Apparently he was trying to talk to some kids about staying in school etc. and Martha had to basically take over because he couldn't speak in complete sentences.

Not that I wouldn't get flustered in the presence of a hardened criminal recently out of the pen either...

Nice Clash reference, h.b.

I'll add my voice to the chorus and say that in a world where guys switch teams solely due to dollar amounts, the people who pay (or previously paid) their salary have every right to express whatever sentiment they like. It has nothing to do with class or whatever. I love Gammo to death but he has this idea in his head that baseball in the 21st century remotely resembles baseball of the 20th or 19th - guys coming up with a particular team and sticking with them for most if not all of their careers. It just doesn't work that way. We, as baseball fans, and they, as baseball players, are accustomed to that reality. Which is why its disingenuous to suggest that fans should have loyalty to players who do not. Damon says he loves Boston and wanted to stay and blah blah blah, but actions trump words, and his actions said "I want more money, I don't care where I play." The fans understand that, and as two-faced as it may be, I think most would be fine with it. Fans can respect, if not like, a guy who says "I had a great time here but it's time for me to move on." What they can't stand is the guy who leaves for greener pastures and then blames management for forcing him out.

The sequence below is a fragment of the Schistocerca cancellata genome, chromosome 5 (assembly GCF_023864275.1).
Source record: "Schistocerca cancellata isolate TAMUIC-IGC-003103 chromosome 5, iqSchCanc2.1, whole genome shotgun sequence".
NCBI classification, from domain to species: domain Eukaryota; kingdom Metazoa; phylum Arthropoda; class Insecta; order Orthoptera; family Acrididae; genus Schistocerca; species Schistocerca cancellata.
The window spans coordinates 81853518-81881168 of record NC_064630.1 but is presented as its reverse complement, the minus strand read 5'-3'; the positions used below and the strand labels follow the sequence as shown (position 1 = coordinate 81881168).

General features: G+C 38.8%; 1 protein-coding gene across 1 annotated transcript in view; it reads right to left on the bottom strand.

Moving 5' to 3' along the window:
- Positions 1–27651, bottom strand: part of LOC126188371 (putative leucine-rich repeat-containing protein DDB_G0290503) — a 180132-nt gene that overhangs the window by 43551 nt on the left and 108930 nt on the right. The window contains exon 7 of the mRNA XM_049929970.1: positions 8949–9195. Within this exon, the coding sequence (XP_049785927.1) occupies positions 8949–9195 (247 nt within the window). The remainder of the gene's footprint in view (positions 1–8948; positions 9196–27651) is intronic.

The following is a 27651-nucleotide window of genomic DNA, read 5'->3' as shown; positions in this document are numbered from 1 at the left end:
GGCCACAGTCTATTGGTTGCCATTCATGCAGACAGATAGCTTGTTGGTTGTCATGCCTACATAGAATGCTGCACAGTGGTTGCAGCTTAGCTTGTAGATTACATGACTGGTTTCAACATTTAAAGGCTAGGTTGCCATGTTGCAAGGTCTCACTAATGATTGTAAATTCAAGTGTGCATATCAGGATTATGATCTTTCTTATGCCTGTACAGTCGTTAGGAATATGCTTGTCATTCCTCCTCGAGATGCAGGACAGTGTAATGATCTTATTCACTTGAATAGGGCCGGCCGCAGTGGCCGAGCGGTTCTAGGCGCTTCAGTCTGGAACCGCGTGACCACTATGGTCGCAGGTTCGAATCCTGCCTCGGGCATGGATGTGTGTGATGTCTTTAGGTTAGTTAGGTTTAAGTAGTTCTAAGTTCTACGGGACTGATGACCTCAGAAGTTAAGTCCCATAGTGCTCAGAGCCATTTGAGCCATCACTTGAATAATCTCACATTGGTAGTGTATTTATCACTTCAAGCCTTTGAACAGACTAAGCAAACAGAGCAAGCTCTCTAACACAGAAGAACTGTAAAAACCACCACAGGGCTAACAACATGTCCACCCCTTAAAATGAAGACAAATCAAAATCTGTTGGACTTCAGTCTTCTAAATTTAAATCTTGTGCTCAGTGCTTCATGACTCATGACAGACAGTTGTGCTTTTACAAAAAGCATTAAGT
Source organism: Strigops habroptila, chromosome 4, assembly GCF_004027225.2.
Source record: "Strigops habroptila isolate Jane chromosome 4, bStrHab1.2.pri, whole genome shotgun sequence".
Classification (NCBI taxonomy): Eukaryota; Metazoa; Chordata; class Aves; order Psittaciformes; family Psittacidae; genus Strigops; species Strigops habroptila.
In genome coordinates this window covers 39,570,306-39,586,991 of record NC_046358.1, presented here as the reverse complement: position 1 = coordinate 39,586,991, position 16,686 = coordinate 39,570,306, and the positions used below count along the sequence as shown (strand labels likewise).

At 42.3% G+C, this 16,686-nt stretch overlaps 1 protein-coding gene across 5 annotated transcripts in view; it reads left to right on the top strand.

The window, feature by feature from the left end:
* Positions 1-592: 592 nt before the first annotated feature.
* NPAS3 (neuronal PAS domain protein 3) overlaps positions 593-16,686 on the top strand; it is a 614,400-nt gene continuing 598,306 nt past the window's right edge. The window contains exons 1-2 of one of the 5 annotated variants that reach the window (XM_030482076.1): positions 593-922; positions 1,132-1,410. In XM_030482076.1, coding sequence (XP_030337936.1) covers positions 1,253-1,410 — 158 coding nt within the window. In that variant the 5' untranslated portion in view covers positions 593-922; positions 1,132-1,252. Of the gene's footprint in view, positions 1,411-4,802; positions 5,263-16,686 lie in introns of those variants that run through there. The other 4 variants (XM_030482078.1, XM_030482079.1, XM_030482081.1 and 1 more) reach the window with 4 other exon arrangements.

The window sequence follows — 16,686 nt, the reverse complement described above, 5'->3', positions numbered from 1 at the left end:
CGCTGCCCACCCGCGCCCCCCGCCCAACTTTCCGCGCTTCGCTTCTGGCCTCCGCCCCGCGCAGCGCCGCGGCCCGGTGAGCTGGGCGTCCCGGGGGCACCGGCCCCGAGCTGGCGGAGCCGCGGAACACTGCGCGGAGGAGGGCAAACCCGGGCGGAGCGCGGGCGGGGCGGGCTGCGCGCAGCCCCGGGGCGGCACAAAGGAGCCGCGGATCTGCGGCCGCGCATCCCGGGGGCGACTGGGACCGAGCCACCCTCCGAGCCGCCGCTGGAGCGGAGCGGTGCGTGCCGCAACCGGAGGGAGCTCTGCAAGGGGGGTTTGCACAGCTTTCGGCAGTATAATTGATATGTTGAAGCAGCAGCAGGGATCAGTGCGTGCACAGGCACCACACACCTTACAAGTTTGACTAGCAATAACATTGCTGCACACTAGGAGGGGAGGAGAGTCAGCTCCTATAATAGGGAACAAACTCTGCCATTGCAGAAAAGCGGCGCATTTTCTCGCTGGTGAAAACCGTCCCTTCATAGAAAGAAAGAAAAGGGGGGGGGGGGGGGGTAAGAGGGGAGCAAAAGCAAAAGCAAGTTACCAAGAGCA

To me, the whole boo-gate controversy can be summarized as follows: When you become a member of the media, you are no longer a fan. You do not watch, experience, think about or perceive the game the same way as a fan. The media's (including the pseudomedia BDD)inability to understand Monday night is a direct result of the fact that they are the media, and they are not fans.